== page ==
By Bonny Ibhawoh,
I am teaching an undergraduate course on “Human Rights” this term and last week the topic was “Universalism vs. Cultural Relativism.” As always, it was interesting to get the students’ perspective on a debate that has long dominated human rights scholarship.
I began with a survey of the class of about 60 students. “How many of you here think human rights are universal?” Only 6 hands went up. “How many think that human rights are culturally relative?” 40 hands went up? “How many cannot make up their minds about this?” About 10 hands went up. Verdict: Most of my students think that human rights, despite the claim to universality, are in fact not universal. It’s a conclusion that proponents of human rights will find rather disheartening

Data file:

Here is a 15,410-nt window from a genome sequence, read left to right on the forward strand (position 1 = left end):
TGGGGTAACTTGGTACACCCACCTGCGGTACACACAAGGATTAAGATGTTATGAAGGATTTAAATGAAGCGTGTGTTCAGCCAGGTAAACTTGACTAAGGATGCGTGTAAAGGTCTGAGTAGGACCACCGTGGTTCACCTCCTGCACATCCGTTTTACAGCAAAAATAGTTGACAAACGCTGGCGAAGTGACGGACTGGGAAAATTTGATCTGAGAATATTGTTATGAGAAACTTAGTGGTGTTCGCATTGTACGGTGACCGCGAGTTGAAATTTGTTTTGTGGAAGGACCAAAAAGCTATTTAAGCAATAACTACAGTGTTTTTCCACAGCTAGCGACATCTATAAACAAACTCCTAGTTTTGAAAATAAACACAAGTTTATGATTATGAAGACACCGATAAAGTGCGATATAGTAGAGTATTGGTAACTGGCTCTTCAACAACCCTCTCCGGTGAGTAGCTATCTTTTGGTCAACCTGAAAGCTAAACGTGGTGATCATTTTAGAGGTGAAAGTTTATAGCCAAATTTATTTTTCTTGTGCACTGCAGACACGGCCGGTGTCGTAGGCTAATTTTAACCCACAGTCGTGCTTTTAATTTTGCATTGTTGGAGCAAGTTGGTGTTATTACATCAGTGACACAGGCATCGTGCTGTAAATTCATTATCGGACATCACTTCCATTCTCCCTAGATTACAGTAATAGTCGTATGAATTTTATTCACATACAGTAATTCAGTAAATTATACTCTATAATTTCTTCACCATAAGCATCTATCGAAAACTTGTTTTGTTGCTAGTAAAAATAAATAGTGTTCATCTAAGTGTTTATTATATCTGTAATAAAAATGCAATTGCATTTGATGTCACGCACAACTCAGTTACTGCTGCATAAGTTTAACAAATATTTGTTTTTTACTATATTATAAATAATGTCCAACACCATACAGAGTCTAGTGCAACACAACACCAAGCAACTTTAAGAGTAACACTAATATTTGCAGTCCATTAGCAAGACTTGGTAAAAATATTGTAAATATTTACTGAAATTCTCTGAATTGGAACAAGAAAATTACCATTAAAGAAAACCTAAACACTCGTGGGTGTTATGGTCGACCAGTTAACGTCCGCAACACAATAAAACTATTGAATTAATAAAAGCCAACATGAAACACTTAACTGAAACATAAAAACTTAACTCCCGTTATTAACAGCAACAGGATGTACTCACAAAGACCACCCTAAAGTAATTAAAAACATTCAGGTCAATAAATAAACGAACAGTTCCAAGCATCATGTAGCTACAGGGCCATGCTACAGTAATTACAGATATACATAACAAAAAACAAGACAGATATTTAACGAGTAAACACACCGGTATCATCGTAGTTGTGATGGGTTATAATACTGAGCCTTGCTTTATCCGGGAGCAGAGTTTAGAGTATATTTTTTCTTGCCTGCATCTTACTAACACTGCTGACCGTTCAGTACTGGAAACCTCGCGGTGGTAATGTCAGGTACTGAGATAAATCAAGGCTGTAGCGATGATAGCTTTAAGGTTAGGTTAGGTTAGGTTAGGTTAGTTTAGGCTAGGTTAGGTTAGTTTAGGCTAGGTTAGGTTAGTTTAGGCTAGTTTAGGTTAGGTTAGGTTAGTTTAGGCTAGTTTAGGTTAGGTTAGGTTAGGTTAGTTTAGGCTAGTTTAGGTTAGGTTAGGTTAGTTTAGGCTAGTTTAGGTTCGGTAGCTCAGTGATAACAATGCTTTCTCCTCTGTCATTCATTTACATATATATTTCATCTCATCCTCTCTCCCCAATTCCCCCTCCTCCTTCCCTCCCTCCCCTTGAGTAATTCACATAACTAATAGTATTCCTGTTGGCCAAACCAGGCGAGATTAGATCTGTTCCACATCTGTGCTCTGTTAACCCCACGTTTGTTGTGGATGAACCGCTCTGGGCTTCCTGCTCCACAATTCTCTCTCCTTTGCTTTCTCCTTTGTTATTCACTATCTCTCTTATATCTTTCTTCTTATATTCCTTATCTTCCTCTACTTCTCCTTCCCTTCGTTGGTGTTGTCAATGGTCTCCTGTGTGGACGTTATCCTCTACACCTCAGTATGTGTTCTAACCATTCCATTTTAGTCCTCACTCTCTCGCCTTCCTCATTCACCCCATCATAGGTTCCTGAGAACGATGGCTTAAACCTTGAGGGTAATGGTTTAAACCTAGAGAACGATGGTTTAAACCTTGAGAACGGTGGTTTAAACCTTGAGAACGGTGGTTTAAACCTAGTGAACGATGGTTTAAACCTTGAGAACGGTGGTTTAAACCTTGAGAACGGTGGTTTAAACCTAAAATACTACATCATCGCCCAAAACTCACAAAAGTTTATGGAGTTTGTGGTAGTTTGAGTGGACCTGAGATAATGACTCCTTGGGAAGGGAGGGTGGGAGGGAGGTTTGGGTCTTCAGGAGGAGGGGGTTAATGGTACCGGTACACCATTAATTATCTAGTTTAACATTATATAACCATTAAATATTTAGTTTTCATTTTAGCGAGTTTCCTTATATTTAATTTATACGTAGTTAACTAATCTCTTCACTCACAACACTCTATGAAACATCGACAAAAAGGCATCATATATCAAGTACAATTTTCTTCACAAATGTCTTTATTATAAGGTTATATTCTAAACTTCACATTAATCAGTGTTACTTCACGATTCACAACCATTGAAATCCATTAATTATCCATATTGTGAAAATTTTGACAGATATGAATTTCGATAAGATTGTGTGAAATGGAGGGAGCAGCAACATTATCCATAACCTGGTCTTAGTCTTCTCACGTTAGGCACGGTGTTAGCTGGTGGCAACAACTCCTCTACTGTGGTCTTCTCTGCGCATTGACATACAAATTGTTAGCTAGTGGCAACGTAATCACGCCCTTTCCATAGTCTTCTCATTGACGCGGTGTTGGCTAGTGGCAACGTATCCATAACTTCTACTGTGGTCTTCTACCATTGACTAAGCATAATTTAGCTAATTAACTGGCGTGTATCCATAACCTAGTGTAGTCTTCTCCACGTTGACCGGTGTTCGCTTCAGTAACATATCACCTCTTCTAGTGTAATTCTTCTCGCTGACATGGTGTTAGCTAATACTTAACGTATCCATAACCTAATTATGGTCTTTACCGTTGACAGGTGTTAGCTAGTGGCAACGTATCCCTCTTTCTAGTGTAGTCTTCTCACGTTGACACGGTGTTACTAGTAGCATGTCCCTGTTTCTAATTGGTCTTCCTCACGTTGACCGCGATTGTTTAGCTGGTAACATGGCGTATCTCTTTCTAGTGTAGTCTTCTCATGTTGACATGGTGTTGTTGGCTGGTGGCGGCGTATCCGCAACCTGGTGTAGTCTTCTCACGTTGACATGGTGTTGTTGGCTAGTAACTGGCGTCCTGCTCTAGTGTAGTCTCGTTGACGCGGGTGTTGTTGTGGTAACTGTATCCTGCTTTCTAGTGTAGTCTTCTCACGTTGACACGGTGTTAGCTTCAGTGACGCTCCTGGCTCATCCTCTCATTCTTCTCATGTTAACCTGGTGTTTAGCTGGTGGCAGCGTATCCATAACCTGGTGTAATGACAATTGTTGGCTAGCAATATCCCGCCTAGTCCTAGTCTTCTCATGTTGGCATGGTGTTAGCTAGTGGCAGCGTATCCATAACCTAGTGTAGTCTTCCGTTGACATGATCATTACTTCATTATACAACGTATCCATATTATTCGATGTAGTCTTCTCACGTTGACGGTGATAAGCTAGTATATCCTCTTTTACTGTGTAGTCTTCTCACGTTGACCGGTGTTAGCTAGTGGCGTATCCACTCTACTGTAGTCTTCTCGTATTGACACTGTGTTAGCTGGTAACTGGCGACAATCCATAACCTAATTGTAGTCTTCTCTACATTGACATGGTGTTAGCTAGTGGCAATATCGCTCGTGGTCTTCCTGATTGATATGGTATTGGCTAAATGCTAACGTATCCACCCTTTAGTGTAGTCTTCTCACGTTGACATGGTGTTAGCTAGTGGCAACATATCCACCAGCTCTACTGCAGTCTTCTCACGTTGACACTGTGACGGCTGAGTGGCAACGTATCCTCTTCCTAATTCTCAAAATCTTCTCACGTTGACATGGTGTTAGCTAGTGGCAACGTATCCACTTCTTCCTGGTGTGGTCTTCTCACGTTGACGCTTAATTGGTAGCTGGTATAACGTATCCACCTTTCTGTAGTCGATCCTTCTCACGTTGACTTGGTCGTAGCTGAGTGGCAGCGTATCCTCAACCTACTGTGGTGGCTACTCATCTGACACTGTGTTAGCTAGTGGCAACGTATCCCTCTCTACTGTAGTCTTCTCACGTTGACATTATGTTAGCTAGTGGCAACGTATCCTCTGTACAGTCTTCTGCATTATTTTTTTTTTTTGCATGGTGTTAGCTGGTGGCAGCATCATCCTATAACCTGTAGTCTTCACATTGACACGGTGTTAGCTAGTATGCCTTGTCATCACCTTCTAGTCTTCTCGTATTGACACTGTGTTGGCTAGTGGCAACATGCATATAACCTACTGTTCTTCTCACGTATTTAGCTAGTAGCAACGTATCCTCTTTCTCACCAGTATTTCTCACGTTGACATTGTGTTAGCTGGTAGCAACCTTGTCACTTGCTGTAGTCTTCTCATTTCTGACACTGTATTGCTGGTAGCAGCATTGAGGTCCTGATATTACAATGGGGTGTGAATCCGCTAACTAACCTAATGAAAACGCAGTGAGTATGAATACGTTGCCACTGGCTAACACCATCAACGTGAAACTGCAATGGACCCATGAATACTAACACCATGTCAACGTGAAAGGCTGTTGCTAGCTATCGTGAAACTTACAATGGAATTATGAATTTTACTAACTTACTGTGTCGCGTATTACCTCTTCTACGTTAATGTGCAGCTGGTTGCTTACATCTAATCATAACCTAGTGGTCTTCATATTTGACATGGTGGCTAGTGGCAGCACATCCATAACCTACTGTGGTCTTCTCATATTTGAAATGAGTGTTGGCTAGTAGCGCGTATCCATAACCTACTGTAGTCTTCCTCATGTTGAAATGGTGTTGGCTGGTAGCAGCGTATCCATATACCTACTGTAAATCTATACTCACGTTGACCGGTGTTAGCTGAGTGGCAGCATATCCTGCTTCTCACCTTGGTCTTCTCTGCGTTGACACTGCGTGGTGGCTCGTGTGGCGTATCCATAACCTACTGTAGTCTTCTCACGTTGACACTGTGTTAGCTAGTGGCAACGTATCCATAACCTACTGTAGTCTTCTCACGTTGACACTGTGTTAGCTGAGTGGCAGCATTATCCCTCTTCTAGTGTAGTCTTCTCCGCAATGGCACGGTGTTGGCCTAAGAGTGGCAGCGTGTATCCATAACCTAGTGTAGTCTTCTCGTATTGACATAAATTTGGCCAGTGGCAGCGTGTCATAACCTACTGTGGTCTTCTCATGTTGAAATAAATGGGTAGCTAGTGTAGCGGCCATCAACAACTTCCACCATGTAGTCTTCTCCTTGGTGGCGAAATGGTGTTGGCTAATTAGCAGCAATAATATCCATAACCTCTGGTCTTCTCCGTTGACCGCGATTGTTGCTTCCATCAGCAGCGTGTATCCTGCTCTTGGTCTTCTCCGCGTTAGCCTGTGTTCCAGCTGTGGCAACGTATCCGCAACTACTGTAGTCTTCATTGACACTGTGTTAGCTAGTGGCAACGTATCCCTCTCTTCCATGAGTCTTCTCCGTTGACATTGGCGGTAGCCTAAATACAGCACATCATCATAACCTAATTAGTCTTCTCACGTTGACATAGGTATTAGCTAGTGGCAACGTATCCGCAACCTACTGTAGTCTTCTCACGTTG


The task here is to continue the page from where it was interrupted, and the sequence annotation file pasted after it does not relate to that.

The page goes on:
But then, I tweaked the question a bit. “How many of you think human rights OUGHT to be universal?” 42 hands went up. “How may think human rights ought not to be universal?” Only 6 hands went up? Verdict: Although these students thought that the contemporary international human rights regime/movement is far from being universal, they nevertheless saw in it the promise and ideal of universalism. This offers some consolation. But whether this Universalist utopia can ever really be attained was the subject of another debate.
After the class, one of the students sent me the cartoon above. For him, it captured humorously but quite eloquently, the unending debate over the universality and cultural relativism of human rights.